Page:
DEPARTMENT OF SPANISH, PORTUGUESE
AND LATIN AMERICAN STUDIES
UNIVERSITY OF LEEDS
COLOMBIA: VIOLENCE, PEACE PROCESSES AND FUTURE PROSPECTS
BAINES WING, ROOM 1.16
6 DECEMBER 2006
Dr. Manuel Barcia Paz/Dr. R. Cleminson (University of Leeds)
Oliver Murphy (SOAS, London)
“The duty of every revolutionary is to make the revolution.” The impact and
legacy of Che Guevara‟s Foco Theory, with special reference to guerrilla
warfare in Colombia.
Immortalised by the iconic photography of Alberto Diaz Gutiérrez, Ernesto
„Che‟ Guevara‟s image has been mass marketed through t-shirts, posters and
mugs and represents fashionable chic today as much as a “magical symbiosis
of symbol and zeitgeist” to the students of 1968 “Berkeley, Columbia and
However, behind the camouflage of revolutionary chic, there is a firm
ideological basis for Guevara‟s fame and a much darker side to his character.
This paper will investigate the impact and legacy of Guevara‟s ideas on the
use of armed struggle in Latin America, with special reference to the guerrillas
I will focus on an analysis of Guevara‟s Foco Theory of Guerrilla Warfare his
unorthodox Marxism and his philosophy of Revolutionary Internationalism.
The contemporary history of Colombia has been characterised to a great
extent by the existence of a number or armed paramilitaries and revolutionary
guerrilla groups, such as the FARC and the ELN. I will examine the extent to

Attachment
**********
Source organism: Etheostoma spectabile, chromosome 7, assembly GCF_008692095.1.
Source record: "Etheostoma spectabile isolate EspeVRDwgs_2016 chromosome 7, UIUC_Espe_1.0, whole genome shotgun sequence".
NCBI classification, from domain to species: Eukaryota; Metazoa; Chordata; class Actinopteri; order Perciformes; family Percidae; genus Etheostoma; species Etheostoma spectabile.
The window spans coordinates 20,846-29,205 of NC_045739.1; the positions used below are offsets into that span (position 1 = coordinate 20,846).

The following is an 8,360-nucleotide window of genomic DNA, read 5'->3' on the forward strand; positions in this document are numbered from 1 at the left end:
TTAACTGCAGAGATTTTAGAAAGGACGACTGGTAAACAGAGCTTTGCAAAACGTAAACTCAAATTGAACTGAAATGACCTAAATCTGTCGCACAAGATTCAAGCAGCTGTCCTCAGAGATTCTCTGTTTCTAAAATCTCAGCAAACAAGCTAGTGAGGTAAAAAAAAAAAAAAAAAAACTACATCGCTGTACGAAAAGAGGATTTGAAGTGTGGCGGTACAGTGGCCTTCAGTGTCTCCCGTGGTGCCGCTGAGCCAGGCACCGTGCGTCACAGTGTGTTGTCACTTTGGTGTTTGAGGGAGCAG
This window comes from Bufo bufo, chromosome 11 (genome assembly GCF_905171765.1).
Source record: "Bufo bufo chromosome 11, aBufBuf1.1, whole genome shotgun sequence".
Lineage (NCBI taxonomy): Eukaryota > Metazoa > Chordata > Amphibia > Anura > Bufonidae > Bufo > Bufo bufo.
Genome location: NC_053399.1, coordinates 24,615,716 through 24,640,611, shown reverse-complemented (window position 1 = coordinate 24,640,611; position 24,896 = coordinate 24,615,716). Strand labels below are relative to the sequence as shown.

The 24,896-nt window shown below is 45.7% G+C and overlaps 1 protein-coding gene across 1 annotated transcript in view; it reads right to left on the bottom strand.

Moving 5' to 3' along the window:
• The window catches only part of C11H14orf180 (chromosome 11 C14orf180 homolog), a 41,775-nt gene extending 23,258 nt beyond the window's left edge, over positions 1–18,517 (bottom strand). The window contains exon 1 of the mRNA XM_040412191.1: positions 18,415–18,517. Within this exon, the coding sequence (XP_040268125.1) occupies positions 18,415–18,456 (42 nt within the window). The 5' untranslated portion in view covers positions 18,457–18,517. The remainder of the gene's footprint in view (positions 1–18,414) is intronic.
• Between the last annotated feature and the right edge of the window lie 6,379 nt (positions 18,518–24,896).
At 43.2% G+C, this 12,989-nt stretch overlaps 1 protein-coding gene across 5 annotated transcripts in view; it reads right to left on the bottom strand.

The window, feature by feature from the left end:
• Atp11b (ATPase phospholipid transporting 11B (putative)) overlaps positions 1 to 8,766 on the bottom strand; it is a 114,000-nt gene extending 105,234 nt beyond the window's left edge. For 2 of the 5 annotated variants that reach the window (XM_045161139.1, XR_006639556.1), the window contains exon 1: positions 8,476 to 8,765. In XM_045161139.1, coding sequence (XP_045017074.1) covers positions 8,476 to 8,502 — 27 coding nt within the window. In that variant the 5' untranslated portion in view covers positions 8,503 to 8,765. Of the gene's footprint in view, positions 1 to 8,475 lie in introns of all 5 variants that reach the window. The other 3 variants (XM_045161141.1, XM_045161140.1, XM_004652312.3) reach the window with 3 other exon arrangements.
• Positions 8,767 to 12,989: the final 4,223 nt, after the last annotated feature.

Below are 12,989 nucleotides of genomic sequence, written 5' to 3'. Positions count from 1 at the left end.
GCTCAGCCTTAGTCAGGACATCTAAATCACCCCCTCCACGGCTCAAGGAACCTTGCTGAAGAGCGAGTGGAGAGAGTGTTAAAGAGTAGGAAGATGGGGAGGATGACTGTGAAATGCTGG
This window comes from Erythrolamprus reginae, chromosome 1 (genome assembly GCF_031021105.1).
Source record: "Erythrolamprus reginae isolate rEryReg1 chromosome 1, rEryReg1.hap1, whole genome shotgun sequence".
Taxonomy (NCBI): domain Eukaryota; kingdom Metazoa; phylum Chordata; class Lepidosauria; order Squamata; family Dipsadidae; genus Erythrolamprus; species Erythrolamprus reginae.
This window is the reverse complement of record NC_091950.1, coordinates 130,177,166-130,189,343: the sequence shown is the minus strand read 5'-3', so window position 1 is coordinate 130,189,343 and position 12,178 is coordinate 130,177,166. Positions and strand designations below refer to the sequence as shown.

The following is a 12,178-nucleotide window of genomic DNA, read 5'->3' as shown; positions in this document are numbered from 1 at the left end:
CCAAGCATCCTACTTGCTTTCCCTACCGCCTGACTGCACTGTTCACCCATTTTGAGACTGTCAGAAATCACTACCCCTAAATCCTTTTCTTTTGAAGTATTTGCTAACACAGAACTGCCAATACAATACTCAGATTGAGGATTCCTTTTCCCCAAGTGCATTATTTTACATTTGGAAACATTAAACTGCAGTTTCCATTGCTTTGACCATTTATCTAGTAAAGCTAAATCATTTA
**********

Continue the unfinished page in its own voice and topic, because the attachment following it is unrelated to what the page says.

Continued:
which the philosophies of Che Guevara have impacted the development of
armed revolutionary struggle in Colombia.
I hope to conclude that the teachings of Che Guevara have had a tragic
legacy in both Latin America broadly and Colombia specifically. The flawed
practicalities the Foco Theory have more often than not ended in disaster, as
is evident in Guevara‟s personal experience in central Africa and Bolivia. In
reality, after his death revolutionary groups capitalised on Che‟s romantic
allure but rarely followed his teachings in an orthodox manner. Finally I will
highlight the critics of Che Guevara‟s revolutionary theory and contrast the
fact that where Guevarism fell short, revolutionary Maoism often flourished.
Charlotte Gill (University of Leeds)
The origin, development and role of FARC, ELN, and M-19 guerrilla groups in
the recent history of Colombia.
The FARC, ELN and M-19 have been the most dominant revolutionary
movements in Colombia over the past forty years. This paper will look at the
reasons behind their formation, the ideas and policy which shaped their
development and their position in Colombia today.
Paul Chambers, PhD candidate, Dept. of Peace Studies, University of
„Other‟ voices from Colombia: diversity in adversity
This talk will focus on the social movements for change that get „forgotten‟ in
dominant media coverage and scholarship such as the indigenous
movements, non-violent communities and women‟s groups. The mainstream
picture of Colombia presented to us here in the UK is dominated by the usual
suspects- the FARC, the State, the paramilitaries, the narcotraffickers and the
United States. Understanding of the Colombian conflict is constrained by this
mainstream framing. Other views can be provided by the remarkable Nasa-
Acin indigenous movement of Norte del Cauca and the Peace Community of
San José de Apartadó, amongst others. Following the talk, a DVD will be
shown on these subjects.